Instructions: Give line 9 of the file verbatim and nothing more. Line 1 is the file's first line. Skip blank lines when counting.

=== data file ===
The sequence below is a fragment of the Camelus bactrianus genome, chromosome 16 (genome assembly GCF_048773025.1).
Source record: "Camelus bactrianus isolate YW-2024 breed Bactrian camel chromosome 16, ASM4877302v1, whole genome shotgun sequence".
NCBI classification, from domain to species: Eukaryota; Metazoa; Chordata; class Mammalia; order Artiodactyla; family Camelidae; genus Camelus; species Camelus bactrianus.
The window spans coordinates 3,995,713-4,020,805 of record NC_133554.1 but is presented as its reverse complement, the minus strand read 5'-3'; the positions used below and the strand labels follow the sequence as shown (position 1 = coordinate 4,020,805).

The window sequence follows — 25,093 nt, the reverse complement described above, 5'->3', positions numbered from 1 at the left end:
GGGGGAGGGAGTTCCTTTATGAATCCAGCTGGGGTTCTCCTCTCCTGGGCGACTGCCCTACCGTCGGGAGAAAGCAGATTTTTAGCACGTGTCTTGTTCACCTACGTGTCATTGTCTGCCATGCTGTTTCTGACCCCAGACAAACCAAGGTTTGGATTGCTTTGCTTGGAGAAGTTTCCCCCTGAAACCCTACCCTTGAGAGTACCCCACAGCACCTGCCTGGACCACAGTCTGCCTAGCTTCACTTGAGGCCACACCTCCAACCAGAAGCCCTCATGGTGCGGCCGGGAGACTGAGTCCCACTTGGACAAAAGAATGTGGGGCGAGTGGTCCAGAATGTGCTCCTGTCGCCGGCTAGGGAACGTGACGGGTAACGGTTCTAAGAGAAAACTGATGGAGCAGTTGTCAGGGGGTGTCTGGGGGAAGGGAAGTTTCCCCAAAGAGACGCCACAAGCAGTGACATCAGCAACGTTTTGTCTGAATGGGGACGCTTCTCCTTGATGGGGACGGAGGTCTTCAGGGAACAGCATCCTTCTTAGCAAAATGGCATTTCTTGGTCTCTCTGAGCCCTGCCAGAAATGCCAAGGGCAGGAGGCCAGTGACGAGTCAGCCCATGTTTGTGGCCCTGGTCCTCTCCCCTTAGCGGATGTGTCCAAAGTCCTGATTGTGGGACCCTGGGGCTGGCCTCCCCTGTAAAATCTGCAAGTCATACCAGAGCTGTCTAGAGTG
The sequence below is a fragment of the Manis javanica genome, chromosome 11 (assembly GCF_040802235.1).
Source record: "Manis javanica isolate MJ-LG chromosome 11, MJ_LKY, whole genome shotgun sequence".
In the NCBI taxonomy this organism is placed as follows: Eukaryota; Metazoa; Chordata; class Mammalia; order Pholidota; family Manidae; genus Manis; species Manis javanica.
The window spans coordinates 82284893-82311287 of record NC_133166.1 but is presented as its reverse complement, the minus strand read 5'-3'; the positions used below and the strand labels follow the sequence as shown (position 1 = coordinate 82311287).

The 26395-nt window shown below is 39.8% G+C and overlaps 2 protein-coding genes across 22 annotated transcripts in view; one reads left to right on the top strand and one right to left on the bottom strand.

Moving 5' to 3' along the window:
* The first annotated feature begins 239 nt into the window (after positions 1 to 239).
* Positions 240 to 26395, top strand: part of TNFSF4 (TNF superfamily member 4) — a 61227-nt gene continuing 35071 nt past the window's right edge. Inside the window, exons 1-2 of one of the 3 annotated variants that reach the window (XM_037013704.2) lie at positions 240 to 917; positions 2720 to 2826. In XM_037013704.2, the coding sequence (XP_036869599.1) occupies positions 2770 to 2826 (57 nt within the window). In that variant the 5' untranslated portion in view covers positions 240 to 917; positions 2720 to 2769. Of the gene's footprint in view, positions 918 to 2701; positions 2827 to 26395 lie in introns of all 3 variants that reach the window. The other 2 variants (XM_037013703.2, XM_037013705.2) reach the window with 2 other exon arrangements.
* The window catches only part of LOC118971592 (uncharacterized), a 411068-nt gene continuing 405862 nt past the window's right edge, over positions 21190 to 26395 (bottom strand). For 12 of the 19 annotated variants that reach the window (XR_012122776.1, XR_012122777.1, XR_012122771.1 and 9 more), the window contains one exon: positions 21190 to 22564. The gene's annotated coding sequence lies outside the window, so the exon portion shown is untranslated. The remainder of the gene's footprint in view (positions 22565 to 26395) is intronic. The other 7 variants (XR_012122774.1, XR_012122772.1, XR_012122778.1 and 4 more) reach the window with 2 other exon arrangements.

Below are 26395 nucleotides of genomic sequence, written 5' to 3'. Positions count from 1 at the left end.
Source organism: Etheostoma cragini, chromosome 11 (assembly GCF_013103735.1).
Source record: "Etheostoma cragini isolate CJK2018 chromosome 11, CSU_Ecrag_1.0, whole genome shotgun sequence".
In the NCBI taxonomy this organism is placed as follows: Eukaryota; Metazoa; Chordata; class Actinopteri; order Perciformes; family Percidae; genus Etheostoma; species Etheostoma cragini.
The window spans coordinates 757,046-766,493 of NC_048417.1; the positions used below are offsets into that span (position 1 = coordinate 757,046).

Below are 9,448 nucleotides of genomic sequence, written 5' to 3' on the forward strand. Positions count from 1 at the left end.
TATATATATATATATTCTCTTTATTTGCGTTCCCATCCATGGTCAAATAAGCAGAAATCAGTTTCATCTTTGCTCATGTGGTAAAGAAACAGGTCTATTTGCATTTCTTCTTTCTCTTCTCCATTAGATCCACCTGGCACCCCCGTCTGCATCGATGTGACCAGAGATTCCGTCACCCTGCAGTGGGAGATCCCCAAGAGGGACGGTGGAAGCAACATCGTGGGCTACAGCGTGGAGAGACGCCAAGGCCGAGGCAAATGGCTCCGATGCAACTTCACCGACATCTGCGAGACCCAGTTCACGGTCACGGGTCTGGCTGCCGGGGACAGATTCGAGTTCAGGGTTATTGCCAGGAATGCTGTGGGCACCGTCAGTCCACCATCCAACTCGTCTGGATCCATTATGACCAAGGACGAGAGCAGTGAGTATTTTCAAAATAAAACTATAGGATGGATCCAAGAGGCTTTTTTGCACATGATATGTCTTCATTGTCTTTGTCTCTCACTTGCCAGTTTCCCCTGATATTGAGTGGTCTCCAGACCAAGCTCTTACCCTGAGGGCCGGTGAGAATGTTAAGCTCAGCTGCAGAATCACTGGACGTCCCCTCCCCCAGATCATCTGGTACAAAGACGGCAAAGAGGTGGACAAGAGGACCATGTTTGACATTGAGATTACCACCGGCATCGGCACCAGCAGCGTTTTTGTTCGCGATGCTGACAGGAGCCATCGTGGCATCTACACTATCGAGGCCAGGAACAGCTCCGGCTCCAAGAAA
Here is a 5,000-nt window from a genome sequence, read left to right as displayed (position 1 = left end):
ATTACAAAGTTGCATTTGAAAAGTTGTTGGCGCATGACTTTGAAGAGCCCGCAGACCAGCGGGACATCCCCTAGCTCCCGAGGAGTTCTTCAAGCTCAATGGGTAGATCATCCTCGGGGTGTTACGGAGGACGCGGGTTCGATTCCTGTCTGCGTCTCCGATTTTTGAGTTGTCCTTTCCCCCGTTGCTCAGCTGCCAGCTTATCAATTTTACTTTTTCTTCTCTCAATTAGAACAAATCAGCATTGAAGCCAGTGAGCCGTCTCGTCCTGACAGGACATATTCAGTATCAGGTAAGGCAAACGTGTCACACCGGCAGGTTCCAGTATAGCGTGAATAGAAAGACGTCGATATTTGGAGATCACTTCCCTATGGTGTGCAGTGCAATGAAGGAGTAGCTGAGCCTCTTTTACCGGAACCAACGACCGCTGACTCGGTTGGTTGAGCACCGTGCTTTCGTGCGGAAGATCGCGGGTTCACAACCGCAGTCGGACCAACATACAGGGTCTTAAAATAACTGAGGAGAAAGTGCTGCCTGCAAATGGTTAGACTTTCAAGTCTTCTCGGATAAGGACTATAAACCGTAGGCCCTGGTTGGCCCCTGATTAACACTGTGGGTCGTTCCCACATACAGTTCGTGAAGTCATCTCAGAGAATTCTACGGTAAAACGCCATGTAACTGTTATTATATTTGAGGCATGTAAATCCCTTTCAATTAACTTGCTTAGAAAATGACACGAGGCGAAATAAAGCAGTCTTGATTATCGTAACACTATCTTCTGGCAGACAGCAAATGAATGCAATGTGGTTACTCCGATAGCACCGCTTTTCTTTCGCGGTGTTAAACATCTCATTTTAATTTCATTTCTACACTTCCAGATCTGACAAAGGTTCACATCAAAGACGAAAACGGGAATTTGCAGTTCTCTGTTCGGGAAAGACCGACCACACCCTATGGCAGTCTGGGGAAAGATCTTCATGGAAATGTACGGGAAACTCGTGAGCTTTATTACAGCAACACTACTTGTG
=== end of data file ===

In the NCBI taxonomy this organism is placed as follows: Eukaryota; Metazoa; Chordata; class Mammalia; order Pholidota; family Manidae; genus Manis; species Manis javanica.